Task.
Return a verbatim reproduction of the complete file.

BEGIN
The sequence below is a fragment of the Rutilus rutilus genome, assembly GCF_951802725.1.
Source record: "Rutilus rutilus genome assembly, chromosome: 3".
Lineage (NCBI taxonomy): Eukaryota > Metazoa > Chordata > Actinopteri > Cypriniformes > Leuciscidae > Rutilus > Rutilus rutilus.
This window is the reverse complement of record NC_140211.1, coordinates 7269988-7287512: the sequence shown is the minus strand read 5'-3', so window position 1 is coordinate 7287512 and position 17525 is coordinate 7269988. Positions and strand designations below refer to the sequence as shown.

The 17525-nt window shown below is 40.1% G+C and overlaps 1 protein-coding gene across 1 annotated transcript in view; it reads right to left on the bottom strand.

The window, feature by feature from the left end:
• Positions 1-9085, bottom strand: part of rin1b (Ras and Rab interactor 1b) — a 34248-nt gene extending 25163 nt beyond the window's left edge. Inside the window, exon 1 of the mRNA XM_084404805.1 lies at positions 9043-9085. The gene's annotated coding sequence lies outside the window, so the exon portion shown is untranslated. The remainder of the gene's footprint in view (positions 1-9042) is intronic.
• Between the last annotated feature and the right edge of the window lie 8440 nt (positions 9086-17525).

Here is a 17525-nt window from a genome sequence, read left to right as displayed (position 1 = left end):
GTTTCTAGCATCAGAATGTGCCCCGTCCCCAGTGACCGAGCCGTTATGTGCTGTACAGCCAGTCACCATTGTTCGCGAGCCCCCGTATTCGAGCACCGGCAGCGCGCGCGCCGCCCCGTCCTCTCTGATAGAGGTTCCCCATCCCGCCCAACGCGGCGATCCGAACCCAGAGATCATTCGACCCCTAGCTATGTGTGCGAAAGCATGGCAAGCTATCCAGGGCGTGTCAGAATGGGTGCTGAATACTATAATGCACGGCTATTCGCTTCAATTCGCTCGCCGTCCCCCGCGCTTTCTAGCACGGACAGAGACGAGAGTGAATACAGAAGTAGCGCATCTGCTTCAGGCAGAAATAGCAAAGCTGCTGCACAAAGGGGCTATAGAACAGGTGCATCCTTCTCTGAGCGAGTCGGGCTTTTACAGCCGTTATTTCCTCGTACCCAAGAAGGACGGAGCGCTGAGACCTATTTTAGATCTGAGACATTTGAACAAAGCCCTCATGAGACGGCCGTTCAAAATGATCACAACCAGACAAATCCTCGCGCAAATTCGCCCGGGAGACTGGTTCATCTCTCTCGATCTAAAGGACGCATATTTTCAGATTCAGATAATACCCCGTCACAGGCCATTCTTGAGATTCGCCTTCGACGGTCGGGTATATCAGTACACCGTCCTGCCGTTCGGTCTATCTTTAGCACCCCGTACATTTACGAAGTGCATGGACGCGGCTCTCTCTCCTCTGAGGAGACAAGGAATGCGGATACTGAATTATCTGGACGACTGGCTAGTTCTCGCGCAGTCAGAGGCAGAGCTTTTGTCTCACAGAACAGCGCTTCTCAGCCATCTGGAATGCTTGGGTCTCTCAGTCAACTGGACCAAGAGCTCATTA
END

The sequence below is a fragment of the Rutilus rutilus genome, assembly GCF_951802725.1.
Source record: "Rutilus rutilus genome assembly, chromosome: 3".
Lineage (NCBI taxonomy): Eukaryota > Metazoa > Chordata > Actinopteri > Cypriniformes > Leuciscidae > Rutilus > Rutilus rutilus.
This window is the reverse complement of record NC_140211.1, coordinates 7269988-7287512: the sequence shown is the minus strand read 5'-3', so window position 1 is coordinate 7287512 and position 17525 is coordinate 7269988. Positions and strand designations below refer to the sequence as shown.

The 17525-nt window shown below is 40.1% G+C and overlaps 1 protein-coding gene across 1 annotated transcript in view; it reads right to left on the bottom strand.

The window, feature by feature from the left end:
• Positions 1-9085, bottom strand: part of rin1b (Ras and Rab interactor 1b) — a 34248-nt gene extending 25163 nt beyond the window's left edge. Inside the window, exon 1 of the mRNA XM_084404805.1 lies at positions 9043-9085. The gene's annotated coding sequence lies outside the window, so the exon portion shown is untranslated. The remainder of the gene's footprint in view (positions 1-9042) is intronic.
• Between the last annotated feature and the right edge of the window lie 8440 nt (positions 9086-17525).

Here is a 17525-nt window from a genome sequence, read left to right as displayed (position 1 = left end):
GTTTCTAGCATCAGAATGTGCCCCGTCCCCAGTGACCGAGCCGTTATGTGCTGTACAGCCAGTCACCATTGTTCGCGAGCCCCCGTATTCGAGCACCGGCAGCGCGCGCGCCGCCCCGTCCTCTCTGATAGAGGTTCCCCATCCCGCCCAACGCGGCGATCCGAACCCAGAGATCATTCGACCCCTAGCTATGTGTGCGAAAGCATGGCAAGCTATCCAGGGCGTGTCAGAATGGGTGCTGAATACTATAATGCACGGCTATTCGCTTCAATTCGCTCGCCGTCCCCCGCGCTTTCTAGCACGGACAGAGACGAGAGTGAATACAGAAGTAGCGCATCTGCTTCAGGCAGAAATAGCAAAGCTGCTGCACAAAGGGGCTATAGAACAGGTGCATCCTTCTCTGAGCGAGTCGGGCTTTTACAGCCGTTATTTCCTCGTACCCAAGAAGGACGGAGCGCTGAGACCTATTTTAGATCTGAGACATTTGAACAAAGCCCTCATGAGACGGCCGTTCAAAATGATCACAACCAGACAAATCCTCGCGCAAATTCGCCCGGGAGACTGGTTCATCTCTCTCGATCTAAAGGACGCATATTTTCAGATTCAGATAATACCCCGTCACAGGCCATTCTTGAGATTCGCCTTCGACGGTCGGGTATATCAGTACACCGTCCTGCCGTTCGGTCTATCTTTAGCACCCCGTACATTTACGAAGTGCATGGACGCGGCTCTCTCTCCTCTGAGGAGACAAGGAATGCGGATACTGAATTATCTGGACGACTGGCTAGTTCTCGCGCAGTCAGAGGCAGAGCTTTTGTCTCACAGAACAGCGCTTCTCAGCCATCTGGAATGCTTGGGTCTCTCAGTCAACTGGACCAAGAGCTCATTA